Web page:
Public Works and Environmental Services

Fairfax County, Virginia

CONTACT INFORMATION: Our administrative offices are open to the public by appointment only at this time. Please call or email 8 a.m. - 4:30 p.m., Monday - Friday

TTY 711

12000 Government Center Parkway
Suite 448 Fairfax, VA 22035

Sharon North,
Public Information Officer

Treating Our Trees

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photo: treating treesFAIRFAX COUNTY, Va - Now that County residents are getting out and about a bit more, they are likely to see crews from Urban Forest Management Division (UFMD) providing some very specialized services on our trees.

Recently a crew from the UFMD team worked to save an eastern hemlock tree diseased by hemlock wooly adelgid and elongate hemlock scale during a routine refresher they take ahead of each treatment season. They used a systemic insecticide, administered through stem injection. They drilled three small holes near the bottom of the tree trunk, installed a plug in each hole, then injected the solution into the plug, where it will be absorbed into the tree’s system. In a couple months, if the fuzzy white adelgid has turned gray, that means the treatment worked. They are hoping to get five years of control from these injections.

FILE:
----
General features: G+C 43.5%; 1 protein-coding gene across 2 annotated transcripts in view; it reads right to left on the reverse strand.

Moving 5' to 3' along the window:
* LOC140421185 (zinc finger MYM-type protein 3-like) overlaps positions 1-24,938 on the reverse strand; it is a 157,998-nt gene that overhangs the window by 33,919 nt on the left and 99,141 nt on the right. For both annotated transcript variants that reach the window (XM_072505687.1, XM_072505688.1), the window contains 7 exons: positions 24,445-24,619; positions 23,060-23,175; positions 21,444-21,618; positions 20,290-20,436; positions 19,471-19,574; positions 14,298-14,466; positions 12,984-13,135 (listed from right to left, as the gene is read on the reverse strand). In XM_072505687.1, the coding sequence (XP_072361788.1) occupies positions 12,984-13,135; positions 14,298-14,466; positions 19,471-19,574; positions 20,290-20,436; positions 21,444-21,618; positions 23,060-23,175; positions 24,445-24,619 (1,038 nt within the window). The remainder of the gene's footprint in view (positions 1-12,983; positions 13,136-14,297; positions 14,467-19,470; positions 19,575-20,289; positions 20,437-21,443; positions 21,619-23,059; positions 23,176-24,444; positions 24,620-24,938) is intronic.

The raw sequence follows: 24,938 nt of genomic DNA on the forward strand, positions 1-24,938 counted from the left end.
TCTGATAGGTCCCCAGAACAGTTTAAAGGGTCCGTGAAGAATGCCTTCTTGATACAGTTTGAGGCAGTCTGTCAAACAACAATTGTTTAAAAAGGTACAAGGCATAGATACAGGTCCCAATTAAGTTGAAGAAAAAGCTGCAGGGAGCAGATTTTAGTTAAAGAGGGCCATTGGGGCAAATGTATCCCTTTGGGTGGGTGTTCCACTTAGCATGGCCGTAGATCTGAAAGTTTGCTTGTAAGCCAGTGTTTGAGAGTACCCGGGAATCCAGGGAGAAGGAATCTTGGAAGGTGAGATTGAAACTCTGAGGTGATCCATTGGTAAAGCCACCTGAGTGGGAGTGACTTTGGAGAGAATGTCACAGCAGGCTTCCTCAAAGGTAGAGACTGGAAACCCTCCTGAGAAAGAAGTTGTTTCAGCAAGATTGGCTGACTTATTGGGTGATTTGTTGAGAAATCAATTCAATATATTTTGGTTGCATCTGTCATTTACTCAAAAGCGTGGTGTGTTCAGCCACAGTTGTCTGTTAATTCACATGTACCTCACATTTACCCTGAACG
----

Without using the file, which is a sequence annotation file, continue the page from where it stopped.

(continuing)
Hemlocks are generally treated in spring and fall. However, treatment intervals depend on the species of tree, species of insect/threat, chemicals used and how they are administered. For example, injections to rid trees of the emerald ash borer take place during the growing season and the type of pest determines what treatment is used to get rid of it. Recently, the emerald ash borer has been doing the most damage to county trees.

While insects can be very harmful to trees, humans can too. Mulching and planting to deeply, or not caring for young trees to help them become established are some of the common problems caused by people.

So, as you prepare your yard for spring and summer, be mindful of the trees. They are not only beautiful, they are alive and they provide us with shade, shelter, habitat for birds and wildlife, help clean and purify the air, improve neighborhood appeal, increase property value, and many other benefits.

(Team members: Rachel Habig-Myers/Urban Forester III, Patrick O’Brien/Urban Forester II, Dan Bluntzer/Urban Forester I, Ethan McLellan/Urban Forester I, E.J. Bach/Co-Op Student IV)

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